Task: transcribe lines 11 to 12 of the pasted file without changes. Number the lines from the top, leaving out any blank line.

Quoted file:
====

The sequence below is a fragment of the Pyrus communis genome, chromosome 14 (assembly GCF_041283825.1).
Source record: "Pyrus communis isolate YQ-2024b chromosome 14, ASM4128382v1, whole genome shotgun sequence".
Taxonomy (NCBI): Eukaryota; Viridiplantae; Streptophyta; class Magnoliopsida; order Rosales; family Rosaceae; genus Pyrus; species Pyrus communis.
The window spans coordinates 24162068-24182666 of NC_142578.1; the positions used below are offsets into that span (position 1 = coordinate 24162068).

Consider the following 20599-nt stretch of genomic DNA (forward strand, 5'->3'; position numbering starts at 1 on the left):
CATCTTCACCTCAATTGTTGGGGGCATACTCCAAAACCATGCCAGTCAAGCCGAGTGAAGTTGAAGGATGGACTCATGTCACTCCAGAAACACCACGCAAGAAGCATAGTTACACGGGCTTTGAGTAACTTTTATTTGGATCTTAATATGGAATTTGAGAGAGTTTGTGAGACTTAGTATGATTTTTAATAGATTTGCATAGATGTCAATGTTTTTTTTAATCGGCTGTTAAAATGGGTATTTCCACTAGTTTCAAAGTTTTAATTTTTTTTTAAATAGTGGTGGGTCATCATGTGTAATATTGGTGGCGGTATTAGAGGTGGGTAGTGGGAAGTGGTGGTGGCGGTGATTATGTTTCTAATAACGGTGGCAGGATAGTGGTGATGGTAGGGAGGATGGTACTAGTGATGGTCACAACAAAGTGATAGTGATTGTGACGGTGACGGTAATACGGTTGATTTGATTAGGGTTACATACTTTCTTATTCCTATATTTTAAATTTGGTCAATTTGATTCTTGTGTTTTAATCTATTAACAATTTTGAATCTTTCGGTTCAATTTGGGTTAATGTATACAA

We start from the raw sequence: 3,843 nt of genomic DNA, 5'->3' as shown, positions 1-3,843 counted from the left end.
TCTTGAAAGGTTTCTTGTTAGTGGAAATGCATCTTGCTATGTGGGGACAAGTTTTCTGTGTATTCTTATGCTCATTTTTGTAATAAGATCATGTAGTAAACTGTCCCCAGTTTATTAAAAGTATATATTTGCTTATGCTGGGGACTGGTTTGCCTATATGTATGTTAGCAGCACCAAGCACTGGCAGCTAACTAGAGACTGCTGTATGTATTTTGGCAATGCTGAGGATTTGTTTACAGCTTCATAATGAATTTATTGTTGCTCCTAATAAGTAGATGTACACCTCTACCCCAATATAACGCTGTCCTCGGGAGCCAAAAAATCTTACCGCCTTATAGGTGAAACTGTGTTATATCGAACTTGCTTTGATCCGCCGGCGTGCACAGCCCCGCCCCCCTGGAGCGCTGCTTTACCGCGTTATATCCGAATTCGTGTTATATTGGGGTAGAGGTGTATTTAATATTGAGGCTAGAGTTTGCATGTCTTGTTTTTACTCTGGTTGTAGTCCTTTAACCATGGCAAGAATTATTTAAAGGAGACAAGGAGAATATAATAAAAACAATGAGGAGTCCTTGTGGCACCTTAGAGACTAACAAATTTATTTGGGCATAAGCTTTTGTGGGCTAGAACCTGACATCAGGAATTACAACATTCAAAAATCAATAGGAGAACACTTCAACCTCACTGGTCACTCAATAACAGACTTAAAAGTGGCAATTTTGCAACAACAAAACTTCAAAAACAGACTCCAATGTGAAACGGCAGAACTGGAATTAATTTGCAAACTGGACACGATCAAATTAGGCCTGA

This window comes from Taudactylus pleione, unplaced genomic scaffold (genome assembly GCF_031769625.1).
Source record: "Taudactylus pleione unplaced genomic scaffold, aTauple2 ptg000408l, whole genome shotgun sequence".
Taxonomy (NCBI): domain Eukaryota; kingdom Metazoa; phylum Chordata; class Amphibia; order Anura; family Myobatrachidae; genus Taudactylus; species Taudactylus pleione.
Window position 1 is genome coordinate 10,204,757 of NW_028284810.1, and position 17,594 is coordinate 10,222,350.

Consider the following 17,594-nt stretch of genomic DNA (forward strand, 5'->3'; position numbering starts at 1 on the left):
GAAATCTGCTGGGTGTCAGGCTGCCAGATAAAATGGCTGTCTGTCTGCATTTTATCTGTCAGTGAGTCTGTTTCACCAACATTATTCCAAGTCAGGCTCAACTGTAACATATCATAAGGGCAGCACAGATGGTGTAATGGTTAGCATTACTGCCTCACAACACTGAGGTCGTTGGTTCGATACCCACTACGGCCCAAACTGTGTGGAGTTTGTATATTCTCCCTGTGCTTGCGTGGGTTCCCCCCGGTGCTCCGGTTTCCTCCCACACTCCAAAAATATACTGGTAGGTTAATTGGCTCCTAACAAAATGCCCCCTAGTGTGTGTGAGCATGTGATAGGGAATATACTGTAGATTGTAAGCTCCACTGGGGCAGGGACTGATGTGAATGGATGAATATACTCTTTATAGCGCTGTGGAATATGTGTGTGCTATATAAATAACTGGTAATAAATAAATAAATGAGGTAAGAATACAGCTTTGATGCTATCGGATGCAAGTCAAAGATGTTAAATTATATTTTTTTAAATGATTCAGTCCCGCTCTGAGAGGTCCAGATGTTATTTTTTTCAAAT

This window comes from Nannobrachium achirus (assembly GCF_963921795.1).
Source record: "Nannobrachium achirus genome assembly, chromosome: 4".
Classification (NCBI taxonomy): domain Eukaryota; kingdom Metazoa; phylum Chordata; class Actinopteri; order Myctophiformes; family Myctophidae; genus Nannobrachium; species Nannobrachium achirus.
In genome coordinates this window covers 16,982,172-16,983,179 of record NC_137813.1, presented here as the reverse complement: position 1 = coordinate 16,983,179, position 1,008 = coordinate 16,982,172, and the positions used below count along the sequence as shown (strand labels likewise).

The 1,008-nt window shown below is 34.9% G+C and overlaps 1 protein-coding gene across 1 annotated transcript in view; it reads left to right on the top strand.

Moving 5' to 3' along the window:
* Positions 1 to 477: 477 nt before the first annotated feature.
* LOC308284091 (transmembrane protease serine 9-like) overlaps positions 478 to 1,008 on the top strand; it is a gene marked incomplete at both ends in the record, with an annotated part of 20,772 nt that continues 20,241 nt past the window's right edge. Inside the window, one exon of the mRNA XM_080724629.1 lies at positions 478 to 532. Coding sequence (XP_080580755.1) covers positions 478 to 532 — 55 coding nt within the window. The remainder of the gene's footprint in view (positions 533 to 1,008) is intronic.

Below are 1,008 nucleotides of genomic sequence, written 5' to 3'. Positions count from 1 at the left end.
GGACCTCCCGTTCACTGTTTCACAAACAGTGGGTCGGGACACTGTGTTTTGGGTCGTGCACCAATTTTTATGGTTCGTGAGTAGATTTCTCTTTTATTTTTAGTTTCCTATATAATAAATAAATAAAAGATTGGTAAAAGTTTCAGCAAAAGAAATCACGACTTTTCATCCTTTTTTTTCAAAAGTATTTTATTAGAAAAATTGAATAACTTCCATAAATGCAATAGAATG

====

Taxonomy (NCBI): domain Eukaryota; kingdom Metazoa; phylum Chordata; class Amphibia; order Anura; family Myobatrachidae; genus Taudactylus; species Taudactylus pleione.
Window position 1 is genome coordinate 10,204,757 of NW_028284810.1, and position 17,594 is coordinate 10,222,350.